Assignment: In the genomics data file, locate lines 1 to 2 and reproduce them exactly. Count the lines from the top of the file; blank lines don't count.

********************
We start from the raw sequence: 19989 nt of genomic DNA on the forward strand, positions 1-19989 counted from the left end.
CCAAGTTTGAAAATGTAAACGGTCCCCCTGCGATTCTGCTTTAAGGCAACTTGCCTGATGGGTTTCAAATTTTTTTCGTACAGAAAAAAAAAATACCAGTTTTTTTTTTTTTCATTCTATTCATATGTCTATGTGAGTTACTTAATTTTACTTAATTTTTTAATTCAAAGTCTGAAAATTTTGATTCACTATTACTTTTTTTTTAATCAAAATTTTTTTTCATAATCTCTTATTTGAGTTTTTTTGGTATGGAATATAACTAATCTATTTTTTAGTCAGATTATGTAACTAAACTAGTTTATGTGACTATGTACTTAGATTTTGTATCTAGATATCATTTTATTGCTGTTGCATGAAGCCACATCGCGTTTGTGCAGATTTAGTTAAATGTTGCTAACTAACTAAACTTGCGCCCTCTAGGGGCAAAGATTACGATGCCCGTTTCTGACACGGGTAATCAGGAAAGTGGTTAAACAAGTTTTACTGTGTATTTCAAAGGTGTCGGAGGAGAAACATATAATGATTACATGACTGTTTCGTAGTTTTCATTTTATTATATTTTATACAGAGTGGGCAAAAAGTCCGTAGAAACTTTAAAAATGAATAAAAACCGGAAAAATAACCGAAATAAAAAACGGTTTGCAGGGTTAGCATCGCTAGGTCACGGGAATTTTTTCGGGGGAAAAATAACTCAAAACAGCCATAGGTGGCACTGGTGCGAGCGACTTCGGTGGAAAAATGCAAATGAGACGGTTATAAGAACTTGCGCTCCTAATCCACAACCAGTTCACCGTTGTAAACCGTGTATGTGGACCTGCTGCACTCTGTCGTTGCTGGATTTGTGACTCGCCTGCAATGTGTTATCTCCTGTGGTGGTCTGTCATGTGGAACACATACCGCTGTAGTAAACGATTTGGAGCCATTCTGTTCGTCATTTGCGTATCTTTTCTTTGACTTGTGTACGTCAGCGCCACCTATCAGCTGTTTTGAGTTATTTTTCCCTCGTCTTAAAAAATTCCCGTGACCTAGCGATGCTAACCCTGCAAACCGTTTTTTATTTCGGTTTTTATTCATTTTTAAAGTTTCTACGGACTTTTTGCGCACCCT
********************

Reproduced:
We start from the raw sequence: 19989 nt of genomic DNA on the forward strand, positions 1-19989 counted from the left end.
CCAAGTTTGAAAATGTAAACGGTCCCCCTGCGATTCTGCTTTAAGGCAACTTGCCTGATGGGTTTCAAATTTTTTTCGTACAGAAAAAAAAAATACCAGTTTTTTTTTTTTTCATTCTATTCATATGTCTATGTGAGTTACTTAATTTTACTTAATTTTTTAATTCAAAGTCTGAAAATTTTGATTCACTATTACTTTTTTTTTAATCAAAATTTTTTTTCATAATCTCTTATTTGAGTTTTTTTGGTATGGAATATAACTAATCTATTTTTTAGTCAGATTATGTAACTAAACTAGTTTATGTGACTATGTACTTAGATTTTGTATCTAGATATCATTTTATTGCTGTTGCATGAAGCCACATCGCGTTTGTGCAGATTTAGTTAAATGTTGCTAACTAACTAAACTTGCGCCCTCTAGGGGCAAAGATTACGATGCCCGTTTCTGACACGGGTAATCAGGAAAGTGGTTAAACAAGTTTTACTGTGTATTTCAAAGGTGTCGGAGGAGAAACATATAATGATTACATGACTGTTTCGTAGTTTTCATTTTATTATATTTTATACAGAGTGGGCAAAAAGTCCGTAGAAACTTTAAAAATGAATAAAAACCGGAAAAATAACCGAAATAAAAAACGGTTTGCAGGGTTAGCATCGCTAGGTCACGGGAATTTTTTCGGGGGAAAAATAACTCAAAACAGCCATAGGTGGCACTGGTGCGAGCGACTTCGGTGGAAAAATGCAAATGAGACGGTTATAAGAACTTGCGCTCCTAATCCACAACCAGTTCACCGTTGTAAACCGTGTATGTGGACCTGCTGCACTCTGTCGTTGCTGGATTTGTGACTCGCCTGCAATGTGTTATCTCCTGTGGTGGTCTGTCATGTGGAACACATACCGCTGTAGTAAACGATTTGGAGCCATTCTGTTCGTCATTTGCGTATCTTTTCTTTGACTTGTGTACGTCAGCGCCACCTATCAGCTGTTTTGAGTTATTTTTCCCTCGTCTTAAAAAATTCCCGTGACCTAGCGATGCTAACCCTGCAAACCGTTTTTTATTTCGGTTTTTATTCATTTTTAAAGTTTCTACGGACTTTTTGCGCACCCT